Democrat and Guilderland Supervisor Ken Runion has more cash on hand than Republican challenger Mark Grimm, but both have raised a similar amount of money since campaign season got underway.
Seven-term incumbent Runion reported a closing balance of almost $23,100 in his campaign’s July financial disclosure filed with the state Board of Elections, while Grimm reported just over $8,200. Runion has raised approximately $8,860 since January, but Grimm’s contributions were on par with Runion for that period at $8,166.
Grimm said the figures show a strong support from the public, but Runion discounted the concept fundraising is a measure of public approval. Runion said a committee raises funds for his campaign and he isn’t personally involved in his campaign’s fundraising efforts.
“The committee has done some good fundraising activities and I think we will have enough to manage the campaign during the 2013 season,” Runion said.
He claimed his campaign literature also doesn’t solicit money, while Grimm’s literature does ask people to offer monetary support.
Grimm said incumbents are usually well ahead of challengers in terms of money, so he was pleased to see his fundraising so close to Runion’s.
“That shows me not only that I have support, but they think I can win,” Grimm said. “People really generally believe in me and think I have a good chance of winning.”
Runion, however, scoffed at the idea of finances as a support barometer.
“I do think there is any correlation between those types of fundraising activities,” Runion said. “At the end of the day it is public opinion that matters.”
Last election, Runion ran unopposed for his seventh term as Guilderland supervisor. His war chest stood at almost $16,100 at the start of the year.
Despite their interpretation of the significance of the reports, both candidates agreed fundraising is a necessary part of getting their message out to voters.
“You constantly have to work on fundraising, that is the nature of politics,” Grimm said. “It is shame but that is how it is.”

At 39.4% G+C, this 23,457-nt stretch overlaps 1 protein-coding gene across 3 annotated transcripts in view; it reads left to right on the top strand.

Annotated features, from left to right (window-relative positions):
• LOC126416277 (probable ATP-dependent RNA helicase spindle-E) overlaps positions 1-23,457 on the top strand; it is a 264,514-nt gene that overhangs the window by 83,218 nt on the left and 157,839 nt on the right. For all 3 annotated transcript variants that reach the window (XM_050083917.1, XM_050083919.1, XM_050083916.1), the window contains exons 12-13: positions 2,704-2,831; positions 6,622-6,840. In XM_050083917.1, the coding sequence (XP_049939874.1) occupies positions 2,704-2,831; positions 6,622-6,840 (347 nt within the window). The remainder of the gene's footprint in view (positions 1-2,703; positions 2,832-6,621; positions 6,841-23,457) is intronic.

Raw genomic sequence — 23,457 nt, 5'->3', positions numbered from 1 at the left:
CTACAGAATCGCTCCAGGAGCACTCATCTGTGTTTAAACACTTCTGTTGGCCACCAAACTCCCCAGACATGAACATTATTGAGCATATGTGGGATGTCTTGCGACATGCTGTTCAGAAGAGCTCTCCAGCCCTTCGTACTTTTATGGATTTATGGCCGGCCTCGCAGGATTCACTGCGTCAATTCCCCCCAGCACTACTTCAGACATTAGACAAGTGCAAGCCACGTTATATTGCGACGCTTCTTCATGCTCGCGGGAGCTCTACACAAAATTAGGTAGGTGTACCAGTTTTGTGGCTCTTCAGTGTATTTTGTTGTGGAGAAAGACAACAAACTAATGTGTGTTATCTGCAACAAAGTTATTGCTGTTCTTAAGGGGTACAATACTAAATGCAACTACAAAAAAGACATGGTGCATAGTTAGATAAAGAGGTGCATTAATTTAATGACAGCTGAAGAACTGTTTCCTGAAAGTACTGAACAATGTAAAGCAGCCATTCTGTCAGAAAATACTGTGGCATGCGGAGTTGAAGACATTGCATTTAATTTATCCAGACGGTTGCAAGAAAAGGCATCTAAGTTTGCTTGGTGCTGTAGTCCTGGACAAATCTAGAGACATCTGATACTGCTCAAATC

Runion said fundraising is a “necessary part” of the political process.
“You have to raise a certain amount of money to get your message out to the electorate, so we all have to raise an amount of money to do that,” Runion said.
Runion said he has not personally started a door-to-door campaign yet because he is “very busy” working for the town, including on preliminary efforts to craft next year’s budget. He said it is “kind of early” to be campaigning, but some supporters have distributed his campaign literature.
“I intend to run a very active campaign,” Runion said. “By the end of the campaign I will have visited a large number of homes and I will have put out a decent amount of literature … I think my record will stand for itself.”
Grimm, who previously pledged to knock on 10,000 doors, said his campaign is off to a strong start and estimated he has visited 2,700 homes. He said meeting face-to-face with residents is vital to gain support from voters.
“There are very few candidates willing to work how hard as I do,” Grimm said. “I think my commitment speaks for itself.”
Runion said he believes the support he’s received over the years isn’t waning, but said it would be “very foolish” to take any election for granted.
“Over the years I have had strong support from the community and I will continue to have strong support through the community, and we will have an active election season,” Runion said. “Nobody can really gauge what the support is until the final ballot is cast.”
Grimm received $1,300 from family members and two individual contributions for $1,000 each, with 16 other individual donations ranging mostly from $100 to $200. He received one corporate donation totaling $500 from Association Development Group in Albany. His expenses for the filing period totaled $1,320.
Runion received 18 individual contributions during the same period, with most ranging from $100 to $250. Runion also received eight contributions from partnerships totaling $2,500 and five corporate donations totaling $1,500. His expenses totaled almost $1,875.